How Divorce Affects Taxes In Colorado

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How Divorce Affects Taxes

Financial concerns are among the most important issues in a divorce. Our experience at The Law Center P.C. in diverse but interrelated areas of the law positions us to help you with the tax implications of complex and high-asset divorces.

Our attorneys are skilled in areas beyond family law and divorce, which means we are qualified to assist you with a range of divorce issues that will affect your taxes, including:

  • Retirement and investment accounts
  • Wills and trusts
  • Real property
  • Spousal maintenance and child support

Our team stays current on changing laws and can help you understand how new federal and Colorado tax laws will affect your divorce.

What You Should Know About The 2017 Federal Tax Law Changes

When Congress passed H.R. 1, the Tax Cuts and Jobs Act, it overturned years of precedent when it came to spousal support payments — otherwise known as alimony. In light of these changes, it is even more important to work with an experienced lawyer on your divorce.

Historically, spousal maintenance was deductible on the income tax return of the person paying the spousal maintenance and was claimed as taxable income by the person receiving the payments. Beginning Jan. 1, 2019, that was reversed. Now payments are tax-free for the recipient and nondeductible for the payer.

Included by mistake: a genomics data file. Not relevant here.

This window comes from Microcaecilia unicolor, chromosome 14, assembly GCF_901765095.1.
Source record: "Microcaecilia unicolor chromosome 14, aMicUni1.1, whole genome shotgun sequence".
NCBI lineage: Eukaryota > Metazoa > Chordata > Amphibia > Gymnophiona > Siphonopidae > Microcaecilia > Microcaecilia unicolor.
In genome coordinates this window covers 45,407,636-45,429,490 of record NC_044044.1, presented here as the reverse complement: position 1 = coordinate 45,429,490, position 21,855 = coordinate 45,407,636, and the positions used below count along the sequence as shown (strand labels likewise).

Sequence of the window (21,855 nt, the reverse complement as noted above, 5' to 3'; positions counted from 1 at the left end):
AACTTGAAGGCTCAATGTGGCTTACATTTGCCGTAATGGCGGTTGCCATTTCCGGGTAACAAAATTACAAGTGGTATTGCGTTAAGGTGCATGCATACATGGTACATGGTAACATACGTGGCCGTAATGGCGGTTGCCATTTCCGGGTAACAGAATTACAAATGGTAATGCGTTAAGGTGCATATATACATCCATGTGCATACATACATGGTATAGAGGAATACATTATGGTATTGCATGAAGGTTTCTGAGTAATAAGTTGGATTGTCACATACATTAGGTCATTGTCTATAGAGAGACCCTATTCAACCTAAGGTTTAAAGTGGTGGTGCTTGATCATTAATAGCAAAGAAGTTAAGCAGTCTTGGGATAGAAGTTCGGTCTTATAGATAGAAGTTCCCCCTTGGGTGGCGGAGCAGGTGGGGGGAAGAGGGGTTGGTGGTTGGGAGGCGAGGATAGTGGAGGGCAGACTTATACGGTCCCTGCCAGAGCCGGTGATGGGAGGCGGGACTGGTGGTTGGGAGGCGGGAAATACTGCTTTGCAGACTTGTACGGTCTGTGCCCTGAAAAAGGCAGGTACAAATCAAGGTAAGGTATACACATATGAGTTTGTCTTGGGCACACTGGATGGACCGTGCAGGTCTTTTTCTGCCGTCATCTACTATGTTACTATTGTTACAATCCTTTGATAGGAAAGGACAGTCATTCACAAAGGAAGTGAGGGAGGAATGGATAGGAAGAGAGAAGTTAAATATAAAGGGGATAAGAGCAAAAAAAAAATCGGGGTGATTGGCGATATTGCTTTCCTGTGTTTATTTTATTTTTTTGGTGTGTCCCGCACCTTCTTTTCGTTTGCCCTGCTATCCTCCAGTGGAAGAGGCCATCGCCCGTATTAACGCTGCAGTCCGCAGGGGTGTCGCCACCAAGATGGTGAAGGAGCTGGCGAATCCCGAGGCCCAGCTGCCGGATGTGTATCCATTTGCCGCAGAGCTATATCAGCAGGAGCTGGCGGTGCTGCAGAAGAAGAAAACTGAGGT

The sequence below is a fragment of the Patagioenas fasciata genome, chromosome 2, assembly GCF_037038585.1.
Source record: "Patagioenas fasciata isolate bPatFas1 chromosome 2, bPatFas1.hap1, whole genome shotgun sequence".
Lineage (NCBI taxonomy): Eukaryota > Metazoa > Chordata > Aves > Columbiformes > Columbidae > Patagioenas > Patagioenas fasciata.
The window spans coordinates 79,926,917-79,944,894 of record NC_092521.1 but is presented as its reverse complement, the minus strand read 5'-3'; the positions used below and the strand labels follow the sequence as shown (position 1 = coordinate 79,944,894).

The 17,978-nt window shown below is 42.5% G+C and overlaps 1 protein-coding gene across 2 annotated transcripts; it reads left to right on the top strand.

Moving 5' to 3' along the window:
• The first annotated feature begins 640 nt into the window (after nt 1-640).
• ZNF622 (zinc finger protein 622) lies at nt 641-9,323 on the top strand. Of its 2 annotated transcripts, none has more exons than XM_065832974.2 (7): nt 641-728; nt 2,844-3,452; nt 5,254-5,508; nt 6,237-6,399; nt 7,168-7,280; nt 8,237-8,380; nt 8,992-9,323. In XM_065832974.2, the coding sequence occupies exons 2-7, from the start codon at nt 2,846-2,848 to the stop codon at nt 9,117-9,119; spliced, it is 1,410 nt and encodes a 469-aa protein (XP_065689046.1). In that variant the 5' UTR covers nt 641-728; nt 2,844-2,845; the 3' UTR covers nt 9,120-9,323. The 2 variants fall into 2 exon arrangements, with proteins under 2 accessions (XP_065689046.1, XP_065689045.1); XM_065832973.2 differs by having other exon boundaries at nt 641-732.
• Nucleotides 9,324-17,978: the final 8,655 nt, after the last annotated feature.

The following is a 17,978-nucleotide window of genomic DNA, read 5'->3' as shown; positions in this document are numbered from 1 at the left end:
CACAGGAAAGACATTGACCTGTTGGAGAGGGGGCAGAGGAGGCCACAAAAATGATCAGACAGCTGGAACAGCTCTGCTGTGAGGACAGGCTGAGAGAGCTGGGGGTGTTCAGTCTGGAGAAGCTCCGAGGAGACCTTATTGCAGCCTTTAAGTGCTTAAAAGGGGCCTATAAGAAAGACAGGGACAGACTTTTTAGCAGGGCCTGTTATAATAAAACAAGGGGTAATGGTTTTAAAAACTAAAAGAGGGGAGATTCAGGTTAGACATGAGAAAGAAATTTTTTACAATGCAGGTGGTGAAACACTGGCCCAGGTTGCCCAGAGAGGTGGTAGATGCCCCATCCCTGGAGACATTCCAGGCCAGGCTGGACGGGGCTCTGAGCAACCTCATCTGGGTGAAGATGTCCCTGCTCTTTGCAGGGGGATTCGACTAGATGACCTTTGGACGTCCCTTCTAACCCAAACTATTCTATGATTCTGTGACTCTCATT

Why did Congress make this change? For years, skilled practitioners have negotiated spousal maintenance in such a way that it seemed the IRS subsidized a divorcing family. Since the payer is usually in a higher tax bracket that the recipient, it was frequently advantageous to shift a significant portion of that income to the other spouse who might have no or only nominal income. Once shifted, the income was taxed at a lower tax rate to the spouse receiving maintenance, resulting in the IRS receiving fewer tax dollars on the same money.

How The Tax Cuts And Jobs Act Of 2017 Impacts People Considering Divorce

The recent change in tax law will now have all the income taxed at the rate of the higher-income spouse. The spousal support guidelines and resulting settlements may be smaller, but the effective benefit to the recipient spouse should remain about the same. In addition, the change could mean that more money will go to the IRS instead of to families that needs the finances to support themselves.

Working under the current law helps ensure a better understanding of your potential outcome. Be sure you have lawyers with the knowledge and tools to make these calculations to maximize your benefit. At The Law Center P.C., our attorneys are experienced in the tax implications of divorce and leverage the skills of paraprofessionals to resolve your case in a cost-effective manner.

Questions About Taxes And Divorce?

If you have questions about how your divorce could affect your taxes, contact our Highlands Ranch office today at 303-991-5280 or use our online contact form.


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